Basement Remodeling – What Happens When?
DEAR TIM: My children have overtaken our first floor with their toys. I would like to create a recreation room for them in our basement. The floor is concrete. How do I go about starting this project? Is there a wall material which will withstand abuse? Do you have any other suggestions? R.O.
DEAR R. O.: Been there, doing that ... My wife and I are in the same situation. Toys litter the first floor of our house. Kathy, my wife, has instructed me to start a recreation room project to minimize the debris field in our family room.
Finishing an unfinished space is really no different than building a house. The only difference is that the project is smaller in scope. If you plan to add or expand a bathroom or a wet bar as a part of this job, complete all of the plumbing below the concrete floor first. It is important to know wall locations for this work. Drain lines and plumbing vent lines must turn up in the center of certain walls that will surround your bathroom or wet bar.
Once the plumbing has been inspected, patch the concrete floor. Be sure the patch is smooth and in the same plane as the existing floor. Humps or depressions can be telegraphed through resilient flooring or some thinner carpets. If your basement is not waterproofed, you may wish to apply a brush-on cementitious waterproofing compound. Two thin coats applied to a clean, dampened masonry wall can often work wonders.
Wall construction is the next priority. Some people like to use furring strips on concrete block or concrete walls. I prefer to build a 2x4 wall that stands off the masonry wall by one half inch. Masonry walls are not always straight. This space allows you to create a smooth wall in most instances. Install all necessary wood blocking for shelves, wainscoting, crown or other specialty moldings, etc.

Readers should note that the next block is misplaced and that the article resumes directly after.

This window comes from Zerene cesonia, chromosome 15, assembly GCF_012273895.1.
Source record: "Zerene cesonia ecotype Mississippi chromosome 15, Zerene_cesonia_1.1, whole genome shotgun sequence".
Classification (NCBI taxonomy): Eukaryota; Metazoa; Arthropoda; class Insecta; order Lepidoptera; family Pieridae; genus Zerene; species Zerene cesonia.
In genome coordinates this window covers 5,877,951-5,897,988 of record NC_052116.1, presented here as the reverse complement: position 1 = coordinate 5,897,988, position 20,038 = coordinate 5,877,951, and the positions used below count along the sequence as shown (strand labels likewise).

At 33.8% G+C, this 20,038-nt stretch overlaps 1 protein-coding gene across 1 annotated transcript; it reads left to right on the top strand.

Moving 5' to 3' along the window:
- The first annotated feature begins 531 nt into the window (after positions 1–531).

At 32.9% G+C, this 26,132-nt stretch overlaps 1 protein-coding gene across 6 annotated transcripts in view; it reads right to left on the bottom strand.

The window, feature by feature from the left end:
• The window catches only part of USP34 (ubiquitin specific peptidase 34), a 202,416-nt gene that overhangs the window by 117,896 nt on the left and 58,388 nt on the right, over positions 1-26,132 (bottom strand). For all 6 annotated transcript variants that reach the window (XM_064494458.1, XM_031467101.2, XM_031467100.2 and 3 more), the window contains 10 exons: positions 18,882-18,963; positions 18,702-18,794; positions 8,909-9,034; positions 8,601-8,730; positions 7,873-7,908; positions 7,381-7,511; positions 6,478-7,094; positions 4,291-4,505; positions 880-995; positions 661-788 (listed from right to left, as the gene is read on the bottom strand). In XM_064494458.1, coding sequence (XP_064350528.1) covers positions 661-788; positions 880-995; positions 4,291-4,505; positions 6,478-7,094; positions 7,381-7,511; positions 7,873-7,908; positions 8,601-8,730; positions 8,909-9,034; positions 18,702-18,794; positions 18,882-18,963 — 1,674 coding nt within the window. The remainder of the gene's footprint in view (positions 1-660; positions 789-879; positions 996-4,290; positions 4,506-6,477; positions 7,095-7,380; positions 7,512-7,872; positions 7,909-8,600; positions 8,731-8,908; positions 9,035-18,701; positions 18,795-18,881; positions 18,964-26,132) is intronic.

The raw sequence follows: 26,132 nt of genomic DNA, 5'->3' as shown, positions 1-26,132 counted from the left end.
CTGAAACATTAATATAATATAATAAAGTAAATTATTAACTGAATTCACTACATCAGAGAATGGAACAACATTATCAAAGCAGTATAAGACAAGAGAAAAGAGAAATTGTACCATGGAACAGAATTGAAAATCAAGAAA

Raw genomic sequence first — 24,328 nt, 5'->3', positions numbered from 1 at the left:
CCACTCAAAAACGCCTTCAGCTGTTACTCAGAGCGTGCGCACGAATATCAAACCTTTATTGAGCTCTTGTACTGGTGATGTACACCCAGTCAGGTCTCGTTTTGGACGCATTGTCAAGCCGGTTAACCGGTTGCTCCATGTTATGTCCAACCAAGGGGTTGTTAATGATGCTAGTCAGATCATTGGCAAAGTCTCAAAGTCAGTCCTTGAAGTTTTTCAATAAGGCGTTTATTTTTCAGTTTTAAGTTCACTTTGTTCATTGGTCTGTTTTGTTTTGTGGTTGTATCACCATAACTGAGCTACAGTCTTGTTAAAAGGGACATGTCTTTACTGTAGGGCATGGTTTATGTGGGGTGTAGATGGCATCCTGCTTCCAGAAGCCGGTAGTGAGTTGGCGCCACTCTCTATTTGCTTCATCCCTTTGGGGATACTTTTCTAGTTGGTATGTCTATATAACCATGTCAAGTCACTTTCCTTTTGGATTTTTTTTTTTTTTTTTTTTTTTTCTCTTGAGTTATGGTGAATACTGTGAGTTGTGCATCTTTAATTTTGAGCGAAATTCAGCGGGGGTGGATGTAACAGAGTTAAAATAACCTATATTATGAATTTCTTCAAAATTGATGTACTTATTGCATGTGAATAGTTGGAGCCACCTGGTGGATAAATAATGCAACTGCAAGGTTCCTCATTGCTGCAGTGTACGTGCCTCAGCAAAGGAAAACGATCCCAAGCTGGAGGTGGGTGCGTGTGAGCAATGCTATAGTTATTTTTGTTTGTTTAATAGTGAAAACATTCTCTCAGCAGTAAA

The mechanical systems now must be installed. The heating and cooling contractor and the plumber need to meet and coordinate what goes where. The heating contractor's ductwork is often large and cumbersome. The plumber has a little more flexibility with his piping. The electrician should not start until the plumber and heating contractor are complete. Electrical wires can be run just about anywhere. Don't forget to install plenty of telephone outlets for future computer modems. Cable TV and alarm wiring need to be installed at this time as well.
After the electrical work has passed inspection, the exterior walls should be insulated. Try to seal all holes that lead to other rooms or floors at the same time. These are conduits for noise. Don't rely entirely on the ceiling material for sound control. It can be a mistake.
I suggest that you drywall the walls. Then install, using nails only, a decorative paneling wainscoting. Extend the paneling up the wall 32 inches. It will take tons of abuse from dump truck crashes, hockey pucks, and runaway baby carriages. Dings and scratches can be repaired with shoe polish. Should you grow tired of the wainscoting, it can be removed without causing significant damage to the drywall substrate. Consider a suspended acoustical tile ceiling. Drywall ceilings can often make it tough to access utilities that may service other portions of your house.
Your floor covering choice can make or break the room. Think long and hard about wall to wall carpeting or hardwood floors in rooms that are subject to moisture. Vinyl tiles may offer the most flexibility. Using different colors and styles you can create miniature athletic fields, game boards, or other interesting features on the floor. Area rugs or carpet remnants that have bound edges can add warmth and padding in critical areas.
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